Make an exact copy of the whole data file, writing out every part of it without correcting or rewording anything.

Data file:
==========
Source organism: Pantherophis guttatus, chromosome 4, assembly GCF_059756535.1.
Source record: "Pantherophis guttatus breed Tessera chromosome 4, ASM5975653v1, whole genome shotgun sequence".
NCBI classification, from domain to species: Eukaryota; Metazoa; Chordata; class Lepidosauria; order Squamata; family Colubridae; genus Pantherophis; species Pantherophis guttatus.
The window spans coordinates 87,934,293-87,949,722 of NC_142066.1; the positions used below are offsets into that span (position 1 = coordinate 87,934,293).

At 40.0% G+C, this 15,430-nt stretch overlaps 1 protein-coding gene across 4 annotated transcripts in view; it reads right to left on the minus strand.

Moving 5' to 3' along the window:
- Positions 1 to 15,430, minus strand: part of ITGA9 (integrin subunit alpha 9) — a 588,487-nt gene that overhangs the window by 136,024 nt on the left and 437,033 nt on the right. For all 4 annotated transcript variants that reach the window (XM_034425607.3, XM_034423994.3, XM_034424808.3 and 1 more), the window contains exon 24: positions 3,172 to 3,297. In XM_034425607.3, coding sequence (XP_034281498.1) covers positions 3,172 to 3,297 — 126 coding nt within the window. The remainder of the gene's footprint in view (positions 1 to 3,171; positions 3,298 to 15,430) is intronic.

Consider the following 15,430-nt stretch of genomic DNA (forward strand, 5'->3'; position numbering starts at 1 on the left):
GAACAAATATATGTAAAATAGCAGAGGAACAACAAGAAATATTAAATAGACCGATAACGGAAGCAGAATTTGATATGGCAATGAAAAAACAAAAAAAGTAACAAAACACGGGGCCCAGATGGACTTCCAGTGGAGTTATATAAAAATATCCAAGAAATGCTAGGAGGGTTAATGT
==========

Source organism: Pantherophis guttatus, chromosome 4, assembly GCF_059756535.1.
Source record: "Pantherophis guttatus breed Tessera chromosome 4, ASM5975653v1, whole genome shotgun sequence".
NCBI classification, from domain to species: Eukaryota; Metazoa; Chordata; class Lepidosauria; order Squamata; family Colubridae; genus Pantherophis; species Pantherophis guttatus.
The window spans coordinates 87,934,293-87,949,722 of NC_142066.1; the positions used below are offsets into that span (position 1 = coordinate 87,934,293).

At 40.0% G+C, this 15,430-nt stretch overlaps 1 protein-coding gene across 4 annotated transcripts in view; it reads right to left on the minus strand.

Moving 5' to 3' along the window:
- Positions 1 to 15,430, minus strand: part of ITGA9 (integrin subunit alpha 9) — a 588,487-nt gene that overhangs the window by 136,024 nt on the left and 437,033 nt on the right. For all 4 annotated transcript variants that reach the window (XM_034425607.3, XM_034423994.3, XM_034424808.3 and 1 more), the window contains exon 24: positions 3,172 to 3,297. In XM_034425607.3, coding sequence (XP_034281498.1) covers positions 3,172 to 3,297 — 126 coding nt within the window. The remainder of the gene's footprint in view (positions 1 to 3,171; positions 3,298 to 15,430) is intronic.

Consider the following 15,430-nt stretch of genomic DNA (forward strand, 5'->3'; position numbering starts at 1 on the left):
GAACAAATATATGTAAAATAGCAGAGGAACAACAAGAAATATTAAATAGACCGATAACGGAAGCAGAATTTGATATGGCAATGAAAAAACAAAAAAAGTAACAAAACACGGGGCCCAGATGGACTTCCAGTGGAGTTATATAAAAATATCCAAGAAATGCTAGGAGGGTTAATGT